Inflammatory bowel disease (IBD) currently afflicts more than 3.1 million people in the U.S. with over 100,000 new cases each year. Patients with IBD experience persistent and relapsing gastrointestinal tract inflammation causing abdominal pain, bleeding, diarrhea, and weight loss. The etiology of IBD, while unknown, centers around the loss of intestinal barrier integrity, and comprises both genetic and environmental factors, with emerging significance of shifts in the gut microbiota. Intestinal epithelial cells (IECs) form the dynamic barrier isolating the host immune system from the external environment. Rapid wound healing after the repeated damage and barrier disruption seen in IBD is crucial to inflammatory resolution. An established role of the microbiota is production of energy in the form short-chain fatty acids (SCFAs), such as butyrate. Decreases in butyrate-producing species are strongly associated with IBD. Preliminary studies show that butyrate augments barrier formation and enhances epithelial wound healing following injury. An unbiased single cell sequencing screen revealed that butyrate induces IEC expression of synaptopodin (SYNPO), an actin-associated protein previously uncharacterized in the intestinal epithelium. This proposal will test the hypothesis that the microbial-derived SCFA butyrate promotes intestinal wound healing and barrier through coordination of SYNPO expression and function in the context of inflammation resolution as well as homeostatic maintenance.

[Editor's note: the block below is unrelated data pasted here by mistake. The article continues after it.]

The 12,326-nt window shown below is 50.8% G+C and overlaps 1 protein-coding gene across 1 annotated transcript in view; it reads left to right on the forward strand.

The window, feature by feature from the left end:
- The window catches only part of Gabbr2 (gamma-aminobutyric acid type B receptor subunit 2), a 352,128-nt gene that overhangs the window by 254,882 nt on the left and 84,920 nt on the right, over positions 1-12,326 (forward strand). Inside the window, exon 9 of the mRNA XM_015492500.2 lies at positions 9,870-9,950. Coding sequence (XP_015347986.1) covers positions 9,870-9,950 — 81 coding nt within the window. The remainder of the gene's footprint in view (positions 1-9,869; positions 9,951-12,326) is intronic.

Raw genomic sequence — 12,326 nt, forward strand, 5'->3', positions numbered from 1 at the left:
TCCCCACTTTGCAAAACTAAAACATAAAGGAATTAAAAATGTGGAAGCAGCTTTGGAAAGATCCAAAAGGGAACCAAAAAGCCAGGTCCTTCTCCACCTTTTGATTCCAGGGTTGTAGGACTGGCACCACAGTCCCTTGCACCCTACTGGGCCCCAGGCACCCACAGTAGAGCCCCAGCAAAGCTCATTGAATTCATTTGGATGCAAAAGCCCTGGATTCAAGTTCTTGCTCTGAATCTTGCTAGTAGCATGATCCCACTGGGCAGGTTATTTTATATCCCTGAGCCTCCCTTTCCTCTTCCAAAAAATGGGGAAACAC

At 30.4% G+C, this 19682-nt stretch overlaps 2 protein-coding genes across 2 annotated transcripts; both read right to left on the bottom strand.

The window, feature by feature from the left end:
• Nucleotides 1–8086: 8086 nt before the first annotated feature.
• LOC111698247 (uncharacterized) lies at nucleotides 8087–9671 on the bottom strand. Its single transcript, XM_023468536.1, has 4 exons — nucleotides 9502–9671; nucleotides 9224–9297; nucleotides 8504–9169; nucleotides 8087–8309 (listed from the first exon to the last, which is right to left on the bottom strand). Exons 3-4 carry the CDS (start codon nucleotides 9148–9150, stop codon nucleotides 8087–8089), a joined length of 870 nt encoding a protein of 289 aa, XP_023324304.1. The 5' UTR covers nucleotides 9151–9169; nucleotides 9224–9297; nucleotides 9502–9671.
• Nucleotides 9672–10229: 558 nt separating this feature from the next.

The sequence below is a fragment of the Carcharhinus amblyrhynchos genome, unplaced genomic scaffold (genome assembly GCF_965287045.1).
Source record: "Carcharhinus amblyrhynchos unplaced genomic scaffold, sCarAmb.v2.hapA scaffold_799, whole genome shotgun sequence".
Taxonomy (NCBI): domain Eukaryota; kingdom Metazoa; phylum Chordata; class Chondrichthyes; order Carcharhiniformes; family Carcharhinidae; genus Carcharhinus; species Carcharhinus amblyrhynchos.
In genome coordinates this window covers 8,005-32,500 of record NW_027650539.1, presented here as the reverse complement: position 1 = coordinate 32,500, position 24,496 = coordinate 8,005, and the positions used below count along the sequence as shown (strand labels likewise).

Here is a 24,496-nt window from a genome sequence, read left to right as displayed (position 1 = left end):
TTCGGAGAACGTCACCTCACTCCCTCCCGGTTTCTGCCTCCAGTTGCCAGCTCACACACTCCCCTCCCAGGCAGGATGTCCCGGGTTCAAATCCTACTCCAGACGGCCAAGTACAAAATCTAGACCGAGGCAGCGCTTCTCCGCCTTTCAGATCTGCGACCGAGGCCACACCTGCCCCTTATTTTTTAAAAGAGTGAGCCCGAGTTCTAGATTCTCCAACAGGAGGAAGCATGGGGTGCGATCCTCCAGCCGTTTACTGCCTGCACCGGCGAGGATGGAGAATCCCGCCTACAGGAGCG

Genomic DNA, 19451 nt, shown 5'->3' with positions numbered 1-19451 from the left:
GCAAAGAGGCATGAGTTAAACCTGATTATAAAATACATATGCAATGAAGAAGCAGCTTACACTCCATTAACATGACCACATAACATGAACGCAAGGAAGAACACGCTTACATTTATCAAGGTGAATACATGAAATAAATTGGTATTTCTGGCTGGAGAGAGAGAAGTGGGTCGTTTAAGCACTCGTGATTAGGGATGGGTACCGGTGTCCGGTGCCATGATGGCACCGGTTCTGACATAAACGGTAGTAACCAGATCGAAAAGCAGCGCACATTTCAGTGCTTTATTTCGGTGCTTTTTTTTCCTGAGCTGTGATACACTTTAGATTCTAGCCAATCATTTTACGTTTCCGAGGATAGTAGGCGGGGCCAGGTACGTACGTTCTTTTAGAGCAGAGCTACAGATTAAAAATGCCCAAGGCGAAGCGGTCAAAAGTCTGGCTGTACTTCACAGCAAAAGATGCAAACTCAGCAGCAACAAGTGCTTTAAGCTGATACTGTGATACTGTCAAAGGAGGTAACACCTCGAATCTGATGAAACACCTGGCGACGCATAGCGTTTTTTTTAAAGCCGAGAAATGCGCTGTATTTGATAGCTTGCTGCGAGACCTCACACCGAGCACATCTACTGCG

Three specific aims will guide this project.
Aim 1 will define the mechanisms of SYNPO regulation by SCFAs, including butyrate, through cell culture and promoter reporter analysis.
Aim 2 will elucidate the functional role of SYNPO in IECs utilizing knockdown and overexpression cells and immunofluorescence.
Aim 3 will determine the contribution of SYNPO in health and during mucosal disease using murine colitis models. Successful completion of this work will establish a critical role for the microbiota in regulating wound healing and ultimately recovery from IBD through a novel target, SYNPO. Understanding the mechanisms through which butyrate repairs tissue damage and restores the intestinal barrier will contribute to current therapeutic approaches. This comprehensive research training plan will provide outstanding mentorship with an experienced sponsor in the ideal environment of a rigorous basic science lab that is well-integrated clinically with the necessary resources for completing each aspect of this project. This includes a distinct mentorship team within the Mucosal Inflammation Program in addition to the guidance of the applicant?s thesis committee. This training will foster the applicant?s research and academic skills to pursue cross-cutting molecular level science that will advance therapeutics for tissue damage repair and novel disease target identification. These mechanistic studies hold translational potential to improve the quality of life for IBD patients and provide the optimal progression towards a career balancing biomedical research and clinical practice as a physician scientist.
Inflammatory bowel disease (IBD), debilitating conditions often requiring a lifetime of costly care, afflicts more than 3.1 million people in the U.S. and is characterized by chronic and relapsing inflammation that damages the intestinal mucosal surface and reduces barrier function. Colonic bacteria produce important sources of energy for epithelial cells in the form of short-chain fatty acids such as butyrate through fermentation of undigested material, and a selective decrease of butyrate-producing microbes is linked to IBD. This proposal will examine how microbial-derived metabolites, such as butyrate, promotes tissue damage repair through regulation of a novel target, actin-associated protein synaptopodin, contributing new insight into disease process and recovery to ultimately advance therapeutic options for IBD.